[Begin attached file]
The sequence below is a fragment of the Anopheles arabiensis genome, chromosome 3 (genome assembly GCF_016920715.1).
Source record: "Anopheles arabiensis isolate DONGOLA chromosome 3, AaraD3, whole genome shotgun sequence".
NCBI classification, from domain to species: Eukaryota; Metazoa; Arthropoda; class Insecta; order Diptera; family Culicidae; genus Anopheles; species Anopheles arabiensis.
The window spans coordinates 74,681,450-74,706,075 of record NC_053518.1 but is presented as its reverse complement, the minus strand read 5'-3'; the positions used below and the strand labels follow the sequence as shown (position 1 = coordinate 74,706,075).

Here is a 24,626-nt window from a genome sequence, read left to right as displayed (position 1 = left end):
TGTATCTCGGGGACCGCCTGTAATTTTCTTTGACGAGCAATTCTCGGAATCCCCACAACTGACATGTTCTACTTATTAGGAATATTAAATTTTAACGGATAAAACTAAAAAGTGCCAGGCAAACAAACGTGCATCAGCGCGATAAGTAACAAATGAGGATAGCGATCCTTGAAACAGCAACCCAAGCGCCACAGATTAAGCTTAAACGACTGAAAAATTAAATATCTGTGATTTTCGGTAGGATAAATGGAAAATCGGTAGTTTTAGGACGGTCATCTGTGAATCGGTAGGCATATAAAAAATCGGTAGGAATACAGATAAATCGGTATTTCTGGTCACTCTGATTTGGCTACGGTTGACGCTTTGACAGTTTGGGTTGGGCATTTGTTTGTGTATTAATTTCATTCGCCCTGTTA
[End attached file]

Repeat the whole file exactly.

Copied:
The sequence below is a fragment of the Anopheles arabiensis genome, chromosome 3 (genome assembly GCF_016920715.1).
Source record: "Anopheles arabiensis isolate DONGOLA chromosome 3, AaraD3, whole genome shotgun sequence".
NCBI classification, from domain to species: Eukaryota; Metazoa; Arthropoda; class Insecta; order Diptera; family Culicidae; genus Anopheles; species Anopheles arabiensis.
The window spans coordinates 74,681,450-74,706,075 of record NC_053518.1 but is presented as its reverse complement, the minus strand read 5'-3'; the positions used below and the strand labels follow the sequence as shown (position 1 = coordinate 74,706,075).

Here is a 24,626-nt window from a genome sequence, read left to right as displayed (position 1 = left end):
TGTATCTCGGGGACCGCCTGTAATTTTCTTTGACGAGCAATTCTCGGAATCCCCACAACTGACATGTTCTACTTATTAGGAATATTAAATTTTAACGGATAAAACTAAAAAGTGCCAGGCAAACAAACGTGCATCAGCGCGATAAGTAACAAATGAGGATAGCGATCCTTGAAACAGCAACCCAAGCGCCACAGATTAAGCTTAAACGACTGAAAAATTAAATATCTGTGATTTTCGGTAGGATAAATGGAAAATCGGTAGTTTTAGGACGGTCATCTGTGAATCGGTAGGCATATAAAAAATCGGTAGGAATACAGATAAATCGGTATTTCTGGTCACTCTGATTTGGCTACGGTTGACGCTTTGACAGTTTGGGTTGGGCATTTGTTTGTGTATTAATTTCATTCGCCCTGTTA